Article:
To really make wide belt machines shine, try these seven best wide belt sanding practices and processes. Then let me know how they work for you.
For this article lets assume your single head sanding machine has a combi-head - a drum/platen combination in the same head, which is the most common machine in this category. For a single drum the rules all still apply.
1. Know what you want to achieve.
For most cabinet and furniture shops, you need to sand parts flat, but you also need them to accept stain. This means you need to fracture and tear open the wood with your rougher belts and sand to a very fine scratch pattern with your finer belts, leaving the parts open to accept stain. If you are doing cross grain you want the sharpest, softest scratch possible, so it will melt away in seconds with your hand sander, instead of taking minutes per door to grind the surface scratches away. You want the least amount of heat and compression of the wood fibers possible.
2. Know your sander is working right.
To check the level of your machine, use two boards a few feet long with a bit of warp. Set them on a table with the warp in the middle of the part, turned up. Using a coarser belt, take a light sanding pass on the boards run through the machine together. Flip them over and take another .010” off , but run them on their respective sides, about 2” off the edge of the conveyor.
Measure only in the center of the boards. If it matches, your machine is accurate. If not, almost every machine has a way to level the head to get the machine absolutely dead on side to side.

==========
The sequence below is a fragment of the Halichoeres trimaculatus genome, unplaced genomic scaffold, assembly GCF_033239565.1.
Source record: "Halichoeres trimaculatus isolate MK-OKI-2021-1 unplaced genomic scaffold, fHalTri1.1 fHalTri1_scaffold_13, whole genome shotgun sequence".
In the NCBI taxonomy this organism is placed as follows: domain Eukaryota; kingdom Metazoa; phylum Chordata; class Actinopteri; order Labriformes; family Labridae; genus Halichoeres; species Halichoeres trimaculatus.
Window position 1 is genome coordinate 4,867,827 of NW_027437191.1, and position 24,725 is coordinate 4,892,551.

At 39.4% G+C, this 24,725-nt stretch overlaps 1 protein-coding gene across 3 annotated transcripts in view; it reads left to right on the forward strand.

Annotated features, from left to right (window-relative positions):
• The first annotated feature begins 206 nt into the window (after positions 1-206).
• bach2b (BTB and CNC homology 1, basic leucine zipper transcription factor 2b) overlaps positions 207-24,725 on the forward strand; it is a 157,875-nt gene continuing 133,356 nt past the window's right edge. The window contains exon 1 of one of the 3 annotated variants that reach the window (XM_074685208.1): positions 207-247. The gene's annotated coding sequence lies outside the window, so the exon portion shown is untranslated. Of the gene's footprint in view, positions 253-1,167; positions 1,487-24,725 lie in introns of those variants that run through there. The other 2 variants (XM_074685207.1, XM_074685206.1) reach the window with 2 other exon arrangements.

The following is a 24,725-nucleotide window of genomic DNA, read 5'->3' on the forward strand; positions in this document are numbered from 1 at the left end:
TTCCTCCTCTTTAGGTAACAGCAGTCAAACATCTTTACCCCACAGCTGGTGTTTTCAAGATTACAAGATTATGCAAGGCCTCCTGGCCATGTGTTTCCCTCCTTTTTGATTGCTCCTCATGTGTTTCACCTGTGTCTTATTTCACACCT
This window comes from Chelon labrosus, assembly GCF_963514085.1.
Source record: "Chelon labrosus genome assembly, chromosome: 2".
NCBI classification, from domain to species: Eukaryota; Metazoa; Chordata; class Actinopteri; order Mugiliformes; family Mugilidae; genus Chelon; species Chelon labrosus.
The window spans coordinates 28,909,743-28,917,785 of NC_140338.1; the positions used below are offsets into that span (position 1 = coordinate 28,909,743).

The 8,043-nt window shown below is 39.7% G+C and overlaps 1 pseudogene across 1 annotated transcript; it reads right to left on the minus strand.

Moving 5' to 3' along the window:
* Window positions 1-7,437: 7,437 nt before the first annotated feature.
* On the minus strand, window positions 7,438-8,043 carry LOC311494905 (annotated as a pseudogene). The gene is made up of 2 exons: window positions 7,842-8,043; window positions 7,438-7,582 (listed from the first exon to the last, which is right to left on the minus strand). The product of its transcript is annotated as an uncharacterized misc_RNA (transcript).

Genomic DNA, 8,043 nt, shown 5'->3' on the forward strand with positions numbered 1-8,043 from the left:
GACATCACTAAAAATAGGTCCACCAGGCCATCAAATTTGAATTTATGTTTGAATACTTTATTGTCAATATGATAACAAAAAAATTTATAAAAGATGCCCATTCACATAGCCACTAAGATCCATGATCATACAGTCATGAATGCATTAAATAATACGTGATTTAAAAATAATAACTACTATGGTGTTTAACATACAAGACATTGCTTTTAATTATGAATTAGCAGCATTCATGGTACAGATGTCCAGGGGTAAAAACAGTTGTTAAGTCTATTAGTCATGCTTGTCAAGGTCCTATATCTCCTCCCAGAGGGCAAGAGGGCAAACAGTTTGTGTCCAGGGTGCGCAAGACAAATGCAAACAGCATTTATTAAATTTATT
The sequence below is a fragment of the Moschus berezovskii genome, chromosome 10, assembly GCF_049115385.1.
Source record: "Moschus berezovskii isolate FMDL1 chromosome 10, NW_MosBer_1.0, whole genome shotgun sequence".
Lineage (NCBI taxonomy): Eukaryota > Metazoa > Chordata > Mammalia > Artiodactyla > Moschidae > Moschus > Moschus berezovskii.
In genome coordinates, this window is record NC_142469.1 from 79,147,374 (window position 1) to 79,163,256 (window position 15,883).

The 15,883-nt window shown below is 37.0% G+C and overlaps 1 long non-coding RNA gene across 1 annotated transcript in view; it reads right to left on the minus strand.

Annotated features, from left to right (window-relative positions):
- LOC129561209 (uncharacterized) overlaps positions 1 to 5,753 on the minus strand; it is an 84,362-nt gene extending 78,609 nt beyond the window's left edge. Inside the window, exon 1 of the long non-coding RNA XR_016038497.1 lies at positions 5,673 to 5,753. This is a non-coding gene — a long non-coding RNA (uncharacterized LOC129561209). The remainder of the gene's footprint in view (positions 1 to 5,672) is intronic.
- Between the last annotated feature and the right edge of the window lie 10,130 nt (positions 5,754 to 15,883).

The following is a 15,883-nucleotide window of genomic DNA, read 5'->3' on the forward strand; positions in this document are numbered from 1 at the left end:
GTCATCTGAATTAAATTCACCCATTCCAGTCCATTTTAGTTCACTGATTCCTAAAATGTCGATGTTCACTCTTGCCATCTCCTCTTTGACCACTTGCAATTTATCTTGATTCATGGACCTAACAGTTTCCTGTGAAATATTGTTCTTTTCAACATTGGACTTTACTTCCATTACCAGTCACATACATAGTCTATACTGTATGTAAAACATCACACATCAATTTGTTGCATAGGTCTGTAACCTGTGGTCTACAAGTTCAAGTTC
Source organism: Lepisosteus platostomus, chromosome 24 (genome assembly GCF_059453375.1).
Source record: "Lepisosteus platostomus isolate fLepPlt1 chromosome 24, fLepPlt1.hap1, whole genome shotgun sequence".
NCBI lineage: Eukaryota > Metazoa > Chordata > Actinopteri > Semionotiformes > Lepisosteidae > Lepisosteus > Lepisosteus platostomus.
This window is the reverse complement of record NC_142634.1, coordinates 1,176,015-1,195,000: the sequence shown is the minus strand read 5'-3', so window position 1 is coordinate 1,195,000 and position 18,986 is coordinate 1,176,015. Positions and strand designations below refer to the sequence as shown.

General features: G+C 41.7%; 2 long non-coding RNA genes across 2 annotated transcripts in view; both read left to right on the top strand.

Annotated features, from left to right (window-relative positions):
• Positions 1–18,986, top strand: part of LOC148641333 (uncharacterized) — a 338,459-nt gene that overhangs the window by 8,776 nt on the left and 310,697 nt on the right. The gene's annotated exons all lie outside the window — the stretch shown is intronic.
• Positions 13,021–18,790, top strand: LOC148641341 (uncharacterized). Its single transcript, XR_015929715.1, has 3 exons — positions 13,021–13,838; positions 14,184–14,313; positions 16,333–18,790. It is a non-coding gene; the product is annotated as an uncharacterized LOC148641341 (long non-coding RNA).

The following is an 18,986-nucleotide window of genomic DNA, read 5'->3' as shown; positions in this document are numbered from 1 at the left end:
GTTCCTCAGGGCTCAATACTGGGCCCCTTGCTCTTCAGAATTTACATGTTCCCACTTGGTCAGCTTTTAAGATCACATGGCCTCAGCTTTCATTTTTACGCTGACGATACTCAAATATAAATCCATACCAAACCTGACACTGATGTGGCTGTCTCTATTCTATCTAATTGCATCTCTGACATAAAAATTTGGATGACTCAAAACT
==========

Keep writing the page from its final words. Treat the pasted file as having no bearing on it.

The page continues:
3. Multiple passes
It will most likely take more than one pass to level out a part and give you the scratch you desire. But running multiple passes on the same grit is a very bad idea. There is a maximum for each grit when it comes to stock removal. This is well known. What is not well known is that there is a minimum to remove a scratch and that is the really important number. This is not the actual depth of scratch, but the amount that must be removed from the top of the mountain to touch the bottom of the valleys without going further into solid material.
4. Drums are for cutting and platens are for the finishing pass only.
A properly set up platen will be just barely lower than the drum it follows. To set it up, sand a part with just the drum head. Then stop the machine and run the part back under the head without moving anything. Then drop the platen as I either roll the belt on the head or push the belt side to side with the tension roller released. Once you feel drag on the belt you have your platen set.
5. Know your stock removal.
If you use an 80 grit to knock down the surface of a cabinet door (my personal favorite starting grit), make sure all the doors go through the same height setting so they are all the same thickness.
6. Understanding your scratch pattern
After all these steps, your parts may look rougher than you are used to, but this where the magic happens with your hand sander. That scratch will be all long scratch, very shallow scratch. It is the softest scratch pattern you will ever try to sand. It melts away under your random orbital sander.
7. Two pass process
If you only have a small amount of stock removal you might be able to get away with a two pass process, but this is where most operators lie to themselves. If you measure the stile or rail of your product and only sand off .010”, a 120 grit will handle that okay. The problem lies in the joints that may be .010” to .030” thicker than the rest of the door. You can pretend you are only taking off .010”, but you aren’t fooling the sanding belts or the hand sanders who have to fix your damaged, compressed wood.
Read more about Steps 4-7 in wide belt sanding here>
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